Monthly Archives: June 2017

Osprey’s fishy diet sets it apart from most other raptors

Jim and Tammie Kroll emailed me about a very interesting bird observation on the Virginia Creeper Trail last month.

They saw a bald eagle along the Virginia Creeper Trail on May 14. “It was between Alvarado and Damascus,” Jim wrote in the email. We got to see it at two different locations and watched it around 15 minutes at each location.”

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Photo by Jim and Tammie Kroll • This adult bald eagle was seen along the Virginia Creeper Trail.

He added that they talked to a woman who informed them that she also sees an eagle in the same area on the Creeper Trail.

The Krolls also shared a photo of the eagle. I’m always glad that to hear that observing the nation’s official bird is no longer a rare occurrence in the region. While I haven’t seen any bald eagles this year, I have observed a raptor that share many characteristics with them.

Ospreys, also known by the common name of “fish hawk,” occur worldwide. Ospreys migrate through the region in spring and fall, making sightings more likely along some lakes and larger rivers. I see them even more often when I travel to South Carolina, where these medium-sized raptors are common along the coast and in wetlands.

Some recently published books provide insight into the lives of bald eagles and ospreys. Teena Ruark Gorrow and Craig A. Koppie are the authors of the recent book, The DC Eagle Cam Project: Mr President and First Lady. This book profiles a celebrity pair of eagles that have nested for the past few years in U.S. National Arboretum in Washington, D.C.

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Front cover of a book by Teena Ruark Gorrow and Craig A. Koppie featuring photos of a nesting season in the life of a family of ospreys.

Gorrow and Koppie have also written other books together, including one offering a pictorial journey through an osprey nesting season. Titled “Inside an Osprey’s Nest,” this book provides an account of two fostered osprey chicks that receive new parents in a heartwarming, real-life account of a family of ospreys associated with the Chesapeake Conservancy Osprey Nest Cam.

During a recent interview, Gorrow shared that bald eagles and ospreys share more than a few things in common.

“The bald eagle, Haliaeetus leucocephalus, is America’s national bird and symbol,” Gorrow said. “It is a large raptor, or bird of prey, found only in North America. Also a raptor, the osprey, Pandion Haliaetus, is a large hawk found on every continent across the globe except Antarctica.”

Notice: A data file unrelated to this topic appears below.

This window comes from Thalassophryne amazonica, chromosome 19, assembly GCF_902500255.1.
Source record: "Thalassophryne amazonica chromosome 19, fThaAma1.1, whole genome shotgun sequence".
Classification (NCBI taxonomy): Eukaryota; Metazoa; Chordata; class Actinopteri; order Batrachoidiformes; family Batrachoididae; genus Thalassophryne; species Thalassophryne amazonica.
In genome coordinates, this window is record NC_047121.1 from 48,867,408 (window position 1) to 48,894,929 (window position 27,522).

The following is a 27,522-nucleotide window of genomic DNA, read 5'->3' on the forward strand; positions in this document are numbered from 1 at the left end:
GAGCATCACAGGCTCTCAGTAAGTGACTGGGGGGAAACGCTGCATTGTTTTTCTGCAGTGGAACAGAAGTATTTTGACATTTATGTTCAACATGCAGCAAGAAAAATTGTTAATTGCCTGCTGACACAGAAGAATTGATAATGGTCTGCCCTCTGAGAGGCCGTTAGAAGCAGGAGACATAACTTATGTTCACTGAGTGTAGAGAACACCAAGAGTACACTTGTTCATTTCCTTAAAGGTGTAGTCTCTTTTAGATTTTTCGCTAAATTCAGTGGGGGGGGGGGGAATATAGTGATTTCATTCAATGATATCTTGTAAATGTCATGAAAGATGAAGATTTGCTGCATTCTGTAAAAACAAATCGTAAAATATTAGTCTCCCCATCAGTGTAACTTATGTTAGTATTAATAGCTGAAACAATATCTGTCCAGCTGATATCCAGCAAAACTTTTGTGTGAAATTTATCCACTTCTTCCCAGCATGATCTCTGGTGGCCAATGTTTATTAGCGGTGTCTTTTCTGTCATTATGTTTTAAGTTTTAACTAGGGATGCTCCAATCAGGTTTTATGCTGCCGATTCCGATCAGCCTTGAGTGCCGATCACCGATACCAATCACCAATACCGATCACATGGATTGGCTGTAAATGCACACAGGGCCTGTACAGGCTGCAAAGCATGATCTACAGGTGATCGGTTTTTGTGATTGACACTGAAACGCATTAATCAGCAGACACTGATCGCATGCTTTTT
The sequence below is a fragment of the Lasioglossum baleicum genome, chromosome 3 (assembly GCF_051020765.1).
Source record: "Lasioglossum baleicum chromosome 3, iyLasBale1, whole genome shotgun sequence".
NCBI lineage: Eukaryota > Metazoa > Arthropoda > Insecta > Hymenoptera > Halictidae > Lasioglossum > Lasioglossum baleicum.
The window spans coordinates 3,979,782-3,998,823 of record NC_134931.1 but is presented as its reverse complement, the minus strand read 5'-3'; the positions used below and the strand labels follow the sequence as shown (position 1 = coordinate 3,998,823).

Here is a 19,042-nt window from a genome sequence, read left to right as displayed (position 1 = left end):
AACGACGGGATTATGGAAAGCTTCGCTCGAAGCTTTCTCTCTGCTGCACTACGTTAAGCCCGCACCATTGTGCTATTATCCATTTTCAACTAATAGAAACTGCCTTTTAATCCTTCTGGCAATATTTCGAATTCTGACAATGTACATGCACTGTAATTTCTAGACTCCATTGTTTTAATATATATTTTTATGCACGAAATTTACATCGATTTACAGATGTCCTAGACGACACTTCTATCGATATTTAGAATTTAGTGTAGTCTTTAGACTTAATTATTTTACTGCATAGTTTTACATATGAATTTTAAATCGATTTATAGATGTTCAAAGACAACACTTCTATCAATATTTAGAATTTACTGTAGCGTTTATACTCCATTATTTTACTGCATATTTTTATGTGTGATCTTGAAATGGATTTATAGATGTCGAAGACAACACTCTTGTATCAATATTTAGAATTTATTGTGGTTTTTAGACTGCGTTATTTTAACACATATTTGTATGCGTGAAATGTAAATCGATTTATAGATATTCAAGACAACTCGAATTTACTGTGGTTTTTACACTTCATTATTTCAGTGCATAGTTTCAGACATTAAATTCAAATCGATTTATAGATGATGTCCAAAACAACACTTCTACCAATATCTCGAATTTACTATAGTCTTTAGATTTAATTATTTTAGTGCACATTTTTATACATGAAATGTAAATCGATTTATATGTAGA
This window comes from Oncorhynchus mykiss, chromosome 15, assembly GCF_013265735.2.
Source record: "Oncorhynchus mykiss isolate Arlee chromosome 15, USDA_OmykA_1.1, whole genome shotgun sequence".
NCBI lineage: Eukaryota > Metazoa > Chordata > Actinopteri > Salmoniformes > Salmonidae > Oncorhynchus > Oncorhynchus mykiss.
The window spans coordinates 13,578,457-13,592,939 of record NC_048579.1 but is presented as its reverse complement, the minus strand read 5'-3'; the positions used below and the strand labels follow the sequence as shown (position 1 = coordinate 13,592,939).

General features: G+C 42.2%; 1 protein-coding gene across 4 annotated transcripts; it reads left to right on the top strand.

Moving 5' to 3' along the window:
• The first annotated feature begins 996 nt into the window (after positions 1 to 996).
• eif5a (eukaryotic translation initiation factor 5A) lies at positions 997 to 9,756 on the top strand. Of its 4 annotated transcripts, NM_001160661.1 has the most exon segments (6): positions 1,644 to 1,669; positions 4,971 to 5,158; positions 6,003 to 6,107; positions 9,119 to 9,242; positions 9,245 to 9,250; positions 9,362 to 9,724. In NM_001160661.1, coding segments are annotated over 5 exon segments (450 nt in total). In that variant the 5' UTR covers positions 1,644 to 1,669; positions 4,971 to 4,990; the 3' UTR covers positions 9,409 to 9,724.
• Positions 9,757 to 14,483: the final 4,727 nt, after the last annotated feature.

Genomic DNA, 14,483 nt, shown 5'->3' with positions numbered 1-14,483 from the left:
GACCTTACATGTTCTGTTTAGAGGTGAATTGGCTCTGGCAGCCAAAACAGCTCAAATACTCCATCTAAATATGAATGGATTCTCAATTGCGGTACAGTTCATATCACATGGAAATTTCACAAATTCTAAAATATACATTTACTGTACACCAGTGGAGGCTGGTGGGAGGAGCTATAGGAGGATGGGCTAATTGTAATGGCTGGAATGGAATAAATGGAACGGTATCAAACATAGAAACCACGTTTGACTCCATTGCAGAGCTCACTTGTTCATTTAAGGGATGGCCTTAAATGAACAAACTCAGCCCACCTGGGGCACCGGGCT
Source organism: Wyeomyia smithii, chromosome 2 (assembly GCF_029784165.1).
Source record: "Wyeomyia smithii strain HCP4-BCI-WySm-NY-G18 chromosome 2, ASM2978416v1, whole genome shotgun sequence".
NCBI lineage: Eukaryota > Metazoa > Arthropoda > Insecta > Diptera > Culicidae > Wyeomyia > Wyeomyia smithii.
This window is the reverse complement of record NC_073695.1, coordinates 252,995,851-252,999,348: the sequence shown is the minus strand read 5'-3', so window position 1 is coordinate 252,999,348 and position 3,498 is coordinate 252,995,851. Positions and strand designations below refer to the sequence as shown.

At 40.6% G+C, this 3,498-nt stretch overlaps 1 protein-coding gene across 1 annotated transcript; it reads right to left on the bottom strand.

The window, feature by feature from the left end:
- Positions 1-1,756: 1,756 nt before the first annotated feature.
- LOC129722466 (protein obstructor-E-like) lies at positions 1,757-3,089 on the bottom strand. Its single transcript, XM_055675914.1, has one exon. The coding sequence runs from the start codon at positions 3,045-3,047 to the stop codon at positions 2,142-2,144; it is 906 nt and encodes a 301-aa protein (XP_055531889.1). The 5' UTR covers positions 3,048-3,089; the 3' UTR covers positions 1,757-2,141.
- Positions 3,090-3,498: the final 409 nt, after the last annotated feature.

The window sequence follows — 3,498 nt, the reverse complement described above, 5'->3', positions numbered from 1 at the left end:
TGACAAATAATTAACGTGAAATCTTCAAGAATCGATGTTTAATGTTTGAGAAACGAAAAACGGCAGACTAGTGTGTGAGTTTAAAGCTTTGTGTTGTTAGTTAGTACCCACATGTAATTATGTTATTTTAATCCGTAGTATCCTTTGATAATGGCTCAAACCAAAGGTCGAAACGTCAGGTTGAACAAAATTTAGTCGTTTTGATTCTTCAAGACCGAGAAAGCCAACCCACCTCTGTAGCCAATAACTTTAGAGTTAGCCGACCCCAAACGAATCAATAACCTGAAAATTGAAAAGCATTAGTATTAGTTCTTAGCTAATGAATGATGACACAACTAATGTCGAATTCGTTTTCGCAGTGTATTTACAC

Like the American bald eagle, Gorrow noted that ospreys experienced devastating health effects and reproductive failures from widespread human use of dangerous pesticides like DDT.

“By the 1970s, population numbers had plummeted to catastrophic levels for both eagles and ospreys,” she said. “Federal actions were put into place which imposed migratory bird protection and banned DDT. These measures, along with the work of dedicated scientists, conservationists and citizens, have helped these magnificent raptors recover.”

Gorrow said that when selecting a nest site, bald eagles and ospreys identify an area near water with a plentiful food supply and nearby trees. “With diets consisting mostly of fish, both require foraging areas rich in fishery resources,” she said.
During nesting season, ospreys and eagles are seen as competitors, even though food is abundant in the Chesapeake Bay region. “Bald eagles are opportunists and will usually pirate fish prey from osprey when given the chance,” Gorrow said.

Nesting season for eagles begins earlier than ospreys, so they have the upper hand in defending territories. “Eagle pairs in the Chesapeake Bay area usually lay eggs in mid-February, while the ospreys return from their southern wintering destinations around mid-March,” Gorrow said. “Ospreys generally build nests in March or April and lay eggs soon after.”

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Early naturalist and artist John James Audubon painted this work of art featuring an osprey with a fish held in its talons.

The two large raptors also demonstrate other distinct preferences.

“Bald eagles utilize living and dead (known as snags) trees as nest sites,” she said. “Eagles rarely tolerate humans near their nests.

“On the other hand, ospreys are relatively tolerant of humans and sometimes build nests on private pavilions or docks beside waterfront properties,” Gorrow continued. “They seem to favor artificial structures and often construct over-water nests on the steel supports of bridges, channel markers, navigational buoys, fishing piers, jetties, and manmade nesting platforms. Ospreys sometimes choose snags with an open treetop or claim tall, artificial structures resembling dead trees, such as towers, utility poles, television antennas, road signs and stadium lights. They also sometimes nest on chimneys and rooftops on uninhabited buildings.”